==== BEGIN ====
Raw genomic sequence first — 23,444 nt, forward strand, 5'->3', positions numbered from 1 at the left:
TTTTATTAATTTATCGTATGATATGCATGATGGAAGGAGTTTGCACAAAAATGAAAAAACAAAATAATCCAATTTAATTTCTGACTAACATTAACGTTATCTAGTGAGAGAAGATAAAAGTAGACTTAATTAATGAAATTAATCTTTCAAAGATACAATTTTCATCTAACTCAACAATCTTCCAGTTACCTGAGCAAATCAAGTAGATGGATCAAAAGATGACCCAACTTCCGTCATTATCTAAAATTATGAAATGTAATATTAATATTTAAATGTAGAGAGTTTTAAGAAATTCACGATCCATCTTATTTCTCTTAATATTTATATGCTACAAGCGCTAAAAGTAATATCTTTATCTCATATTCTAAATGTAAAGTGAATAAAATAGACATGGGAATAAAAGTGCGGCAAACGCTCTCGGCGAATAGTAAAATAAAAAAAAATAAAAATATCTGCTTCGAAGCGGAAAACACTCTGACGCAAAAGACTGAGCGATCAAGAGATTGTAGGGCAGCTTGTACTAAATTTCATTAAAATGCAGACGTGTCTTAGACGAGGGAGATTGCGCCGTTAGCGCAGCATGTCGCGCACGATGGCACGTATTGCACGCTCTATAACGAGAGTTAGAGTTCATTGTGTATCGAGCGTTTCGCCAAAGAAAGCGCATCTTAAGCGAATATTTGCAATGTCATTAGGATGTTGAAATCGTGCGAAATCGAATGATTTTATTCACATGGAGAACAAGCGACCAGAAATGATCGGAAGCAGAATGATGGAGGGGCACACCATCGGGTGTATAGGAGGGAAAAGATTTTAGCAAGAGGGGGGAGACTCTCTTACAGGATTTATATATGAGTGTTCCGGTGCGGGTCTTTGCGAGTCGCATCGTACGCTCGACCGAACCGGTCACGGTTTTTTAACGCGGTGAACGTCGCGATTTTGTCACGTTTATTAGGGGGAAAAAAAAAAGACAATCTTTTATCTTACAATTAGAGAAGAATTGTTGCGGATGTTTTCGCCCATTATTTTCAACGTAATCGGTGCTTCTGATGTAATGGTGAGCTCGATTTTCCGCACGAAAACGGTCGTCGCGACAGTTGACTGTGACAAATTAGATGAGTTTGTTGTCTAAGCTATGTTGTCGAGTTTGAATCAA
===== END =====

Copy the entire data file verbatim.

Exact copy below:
Raw genomic sequence first — 23,444 nt, forward strand, 5'->3', positions numbered from 1 at the left:
TTTTATTAATTTATCGTATGATATGCATGATGGAAGGAGTTTGCACAAAAATGAAAAAACAAAATAATCCAATTTAATTTCTGACTAACATTAACGTTATCTAGTGAGAGAAGATAAAAGTAGACTTAATTAATGAAATTAATCTTTCAAAGATACAATTTTCATCTAACTCAACAATCTTCCAGTTACCTGAGCAAATCAAGTAGATGGATCAAAAGATGACCCAACTTCCGTCATTATCTAAAATTATGAAATGTAATATTAATATTTAAATGTAGAGAGTTTTAAGAAATTCACGATCCATCTTATTTCTCTTAATATTTATATGCTACAAGCGCTAAAAGTAATATCTTTATCTCATATTCTAAATGTAAAGTGAATAAAATAGACATGGGAATAAAAGTGCGGCAAACGCTCTCGGCGAATAGTAAAATAAAAAAAAATAAAAATATCTGCTTCGAAGCGGAAAACACTCTGACGCAAAAGACTGAGCGATCAAGAGATTGTAGGGCAGCTTGTACTAAATTTCATTAAAATGCAGACGTGTCTTAGACGAGGGAGATTGCGCCGTTAGCGCAGCATGTCGCGCACGATGGCACGTATTGCACGCTCTATAACGAGAGTTAGAGTTCATTGTGTATCGAGCGTTTCGCCAAAGAAAGCGCATCTTAAGCGAATATTTGCAATGTCATTAGGATGTTGAAATCGTGCGAAATCGAATGATTTTATTCACATGGAGAACAAGCGACCAGAAATGATCGGAAGCAGAATGATGGAGGGGCACACCATCGGGTGTATAGGAGGGAAAAGATTTTAGCAAGAGGGGGGAGACTCTCTTACAGGATTTATATATGAGTGTTCCGGTGCGGGTCTTTGCGAGTCGCATCGTACGCTCGACCGAACCGGTCACGGTTTTTTAACGCGGTGAACGTCGCGATTTTGTCACGTTTATTAGGGGGAAAAAAAAAAGACAATCTTTTATCTTACAATTAGAGAAGAATTGTTGCGGATGTTTTCGCCCATTATTTTCAACGTAATCGGTGCTTCTGATGTAATGGTGAGCTCGATTTTCCGCACGAAAACGGTCGTCGCGACAGTTGACTGTGACAAATTAGATGAGTTTGTTGTCTAAGCTATGTTGTCGAGTTTGAATCAA